How to Avoid Panic in a Pandemic: 5 Steps to Stay Safe (and Sane)

Mary Manz Simon, ALOA Board of Directors

Stealth transmission. Self isolation. Social distance.
Our vocabulary has increased as the COVID-19 pandemic spreads across the United States.

Even now, as I send you a virtual high-five, the landscape is changing. Live-streamed Lenten worship isn’t the same as singing in the middle of the altos. Talking with a grandchild on FaceTime doesn’t compare with the warmth of little arms around us. Grocery delivery is appreciated, but the home shopper doesn’t always select the ripest pineapple. And after a day of quarantine baking, even calorie-laden cupcakes lose their appeal.

Although age and chronic conditions escalate our risk, we can take concrete steps to avoid the coronavirus anxiety spiral:

  1. Reframe the current crisis by thinking through a longer timeframe. How will things look next year at this time? We’ve lived through 911, the Challenger explosion, Columbine and countless other tragedies and disasters. Apply the “older adult lens” to consider the big picture.
  2. Practice critical thinking skills: see through spin. Tune into credible news sources.
  3. Find a media balance. Hearing or watching the constant stream of uncertainty only heightens distress. Be informed, but not overloaded.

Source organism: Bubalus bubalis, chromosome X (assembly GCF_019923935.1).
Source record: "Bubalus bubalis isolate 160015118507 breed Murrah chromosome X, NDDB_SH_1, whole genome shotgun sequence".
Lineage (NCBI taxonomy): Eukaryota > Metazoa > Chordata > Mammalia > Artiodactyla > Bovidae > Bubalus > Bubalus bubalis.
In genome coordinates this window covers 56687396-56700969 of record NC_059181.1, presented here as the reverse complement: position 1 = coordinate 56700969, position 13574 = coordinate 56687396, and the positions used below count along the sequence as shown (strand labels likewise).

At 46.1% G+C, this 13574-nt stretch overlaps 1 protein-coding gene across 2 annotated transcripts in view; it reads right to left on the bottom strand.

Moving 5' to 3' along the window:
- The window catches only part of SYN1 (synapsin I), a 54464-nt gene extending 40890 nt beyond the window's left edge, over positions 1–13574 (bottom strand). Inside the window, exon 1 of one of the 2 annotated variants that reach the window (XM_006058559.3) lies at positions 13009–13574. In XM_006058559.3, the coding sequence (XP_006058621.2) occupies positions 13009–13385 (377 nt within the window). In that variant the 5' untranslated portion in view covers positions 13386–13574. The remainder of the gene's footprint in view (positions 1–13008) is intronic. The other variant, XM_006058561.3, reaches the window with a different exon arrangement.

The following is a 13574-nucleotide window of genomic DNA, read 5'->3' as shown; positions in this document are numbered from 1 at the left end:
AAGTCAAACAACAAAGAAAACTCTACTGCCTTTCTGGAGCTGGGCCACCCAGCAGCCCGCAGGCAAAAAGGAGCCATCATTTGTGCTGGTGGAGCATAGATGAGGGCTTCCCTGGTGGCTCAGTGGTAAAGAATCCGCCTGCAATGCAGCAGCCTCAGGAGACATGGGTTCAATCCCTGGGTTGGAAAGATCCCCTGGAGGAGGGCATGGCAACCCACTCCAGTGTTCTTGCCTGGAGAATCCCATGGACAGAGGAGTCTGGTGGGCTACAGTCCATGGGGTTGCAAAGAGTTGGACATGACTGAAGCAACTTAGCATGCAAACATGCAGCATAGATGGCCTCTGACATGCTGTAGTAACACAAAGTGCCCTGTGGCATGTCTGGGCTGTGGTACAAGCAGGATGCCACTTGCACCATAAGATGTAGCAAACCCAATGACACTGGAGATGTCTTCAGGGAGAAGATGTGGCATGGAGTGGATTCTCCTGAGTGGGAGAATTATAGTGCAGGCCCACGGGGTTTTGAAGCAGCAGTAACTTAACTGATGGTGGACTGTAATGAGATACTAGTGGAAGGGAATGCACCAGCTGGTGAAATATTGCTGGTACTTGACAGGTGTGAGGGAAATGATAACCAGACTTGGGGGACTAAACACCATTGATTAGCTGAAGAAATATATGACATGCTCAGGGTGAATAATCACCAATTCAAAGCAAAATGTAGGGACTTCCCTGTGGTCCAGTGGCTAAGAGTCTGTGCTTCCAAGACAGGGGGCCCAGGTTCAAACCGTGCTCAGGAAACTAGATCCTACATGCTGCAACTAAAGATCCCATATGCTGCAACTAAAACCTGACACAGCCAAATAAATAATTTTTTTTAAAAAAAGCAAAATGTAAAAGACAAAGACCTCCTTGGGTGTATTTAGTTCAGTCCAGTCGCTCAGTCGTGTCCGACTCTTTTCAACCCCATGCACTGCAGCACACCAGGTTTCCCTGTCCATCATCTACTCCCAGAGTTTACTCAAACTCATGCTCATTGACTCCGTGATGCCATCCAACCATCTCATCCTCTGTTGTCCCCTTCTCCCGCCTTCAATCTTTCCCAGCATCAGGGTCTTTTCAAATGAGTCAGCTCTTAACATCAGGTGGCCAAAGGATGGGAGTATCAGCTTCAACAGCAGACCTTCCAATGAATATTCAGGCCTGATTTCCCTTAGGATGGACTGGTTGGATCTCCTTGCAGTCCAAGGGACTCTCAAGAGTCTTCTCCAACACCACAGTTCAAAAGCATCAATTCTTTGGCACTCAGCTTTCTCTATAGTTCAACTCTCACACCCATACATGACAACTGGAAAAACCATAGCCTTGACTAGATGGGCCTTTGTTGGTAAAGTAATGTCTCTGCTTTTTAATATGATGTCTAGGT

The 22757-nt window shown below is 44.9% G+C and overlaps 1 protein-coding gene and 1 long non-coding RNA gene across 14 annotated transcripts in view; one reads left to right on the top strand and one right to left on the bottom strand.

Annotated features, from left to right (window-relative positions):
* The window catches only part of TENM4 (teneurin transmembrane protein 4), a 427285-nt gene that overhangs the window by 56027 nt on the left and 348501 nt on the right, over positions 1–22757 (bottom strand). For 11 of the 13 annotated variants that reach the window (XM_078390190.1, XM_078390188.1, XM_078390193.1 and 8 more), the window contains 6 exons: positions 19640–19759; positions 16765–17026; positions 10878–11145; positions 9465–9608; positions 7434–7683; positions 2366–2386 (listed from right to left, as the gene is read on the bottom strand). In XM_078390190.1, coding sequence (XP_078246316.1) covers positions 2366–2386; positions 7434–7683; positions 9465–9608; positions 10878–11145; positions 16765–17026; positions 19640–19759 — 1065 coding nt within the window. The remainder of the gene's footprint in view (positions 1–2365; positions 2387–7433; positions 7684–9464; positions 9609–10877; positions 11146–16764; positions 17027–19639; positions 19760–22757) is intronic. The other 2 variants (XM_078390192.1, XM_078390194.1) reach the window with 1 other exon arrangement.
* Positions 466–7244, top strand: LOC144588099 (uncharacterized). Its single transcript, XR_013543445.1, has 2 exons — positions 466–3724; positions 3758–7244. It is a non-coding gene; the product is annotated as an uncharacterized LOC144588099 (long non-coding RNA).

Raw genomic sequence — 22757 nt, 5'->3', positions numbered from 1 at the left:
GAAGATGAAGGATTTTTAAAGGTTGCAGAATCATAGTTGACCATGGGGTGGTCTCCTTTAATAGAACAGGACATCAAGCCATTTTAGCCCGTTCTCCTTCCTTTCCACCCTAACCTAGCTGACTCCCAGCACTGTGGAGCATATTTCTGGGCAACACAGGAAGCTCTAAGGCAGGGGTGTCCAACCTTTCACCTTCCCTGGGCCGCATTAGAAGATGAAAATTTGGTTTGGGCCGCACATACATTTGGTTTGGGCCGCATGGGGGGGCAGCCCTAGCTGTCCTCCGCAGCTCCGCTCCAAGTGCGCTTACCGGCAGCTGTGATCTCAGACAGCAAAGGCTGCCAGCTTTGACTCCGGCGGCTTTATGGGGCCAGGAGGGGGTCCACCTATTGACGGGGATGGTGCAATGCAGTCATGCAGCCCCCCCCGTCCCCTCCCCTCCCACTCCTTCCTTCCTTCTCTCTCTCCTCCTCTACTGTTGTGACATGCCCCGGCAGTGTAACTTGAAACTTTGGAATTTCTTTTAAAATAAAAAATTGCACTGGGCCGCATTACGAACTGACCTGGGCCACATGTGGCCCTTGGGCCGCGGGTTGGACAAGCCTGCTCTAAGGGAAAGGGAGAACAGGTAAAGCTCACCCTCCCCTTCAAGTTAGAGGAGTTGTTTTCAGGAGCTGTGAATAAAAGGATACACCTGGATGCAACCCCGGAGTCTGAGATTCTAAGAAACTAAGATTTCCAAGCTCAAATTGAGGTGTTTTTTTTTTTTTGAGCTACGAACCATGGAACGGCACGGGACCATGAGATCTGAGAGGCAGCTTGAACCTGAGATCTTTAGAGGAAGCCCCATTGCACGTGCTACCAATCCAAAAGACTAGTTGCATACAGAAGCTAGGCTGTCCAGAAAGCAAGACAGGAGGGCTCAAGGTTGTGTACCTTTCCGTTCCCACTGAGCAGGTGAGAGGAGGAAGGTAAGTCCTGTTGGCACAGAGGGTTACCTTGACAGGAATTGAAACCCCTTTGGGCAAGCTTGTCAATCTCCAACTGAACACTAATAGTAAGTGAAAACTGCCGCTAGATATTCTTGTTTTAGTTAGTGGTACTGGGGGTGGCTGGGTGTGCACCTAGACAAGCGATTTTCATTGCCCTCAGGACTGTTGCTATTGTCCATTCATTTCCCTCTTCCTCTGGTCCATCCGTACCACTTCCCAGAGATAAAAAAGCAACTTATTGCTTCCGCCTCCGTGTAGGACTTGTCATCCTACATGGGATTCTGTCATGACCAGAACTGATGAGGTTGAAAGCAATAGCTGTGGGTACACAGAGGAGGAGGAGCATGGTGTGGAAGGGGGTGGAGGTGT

4. Tap into apps, websites or online exercises when weather doesn’t permit outdoor walking. Physical activity reduces stress and maintains health.
  5. Do pro-social activities from a distance. Phone a friend, play an online game with a grandchild; read the same book as your brother and set a time to discuss it online or on the phone; use pen and paper to write letters to your grandchildren.

We are moving through uncharted waters. Yet amid the chaos and confusion, God is present. The Old Testament prophet, Elijah, looked for God in wind that shook a mountain, in an earthquake that shattered rocks and even in a fire. But when Elijah left his cave, he heard God speak in a soft whisper.

As we hunker down in our twenty-first century caves, we too, can listen and look for God. He walks among us even now.

For the latest information from health experts:
Centers for Disease Control and Prevention
World Health Organization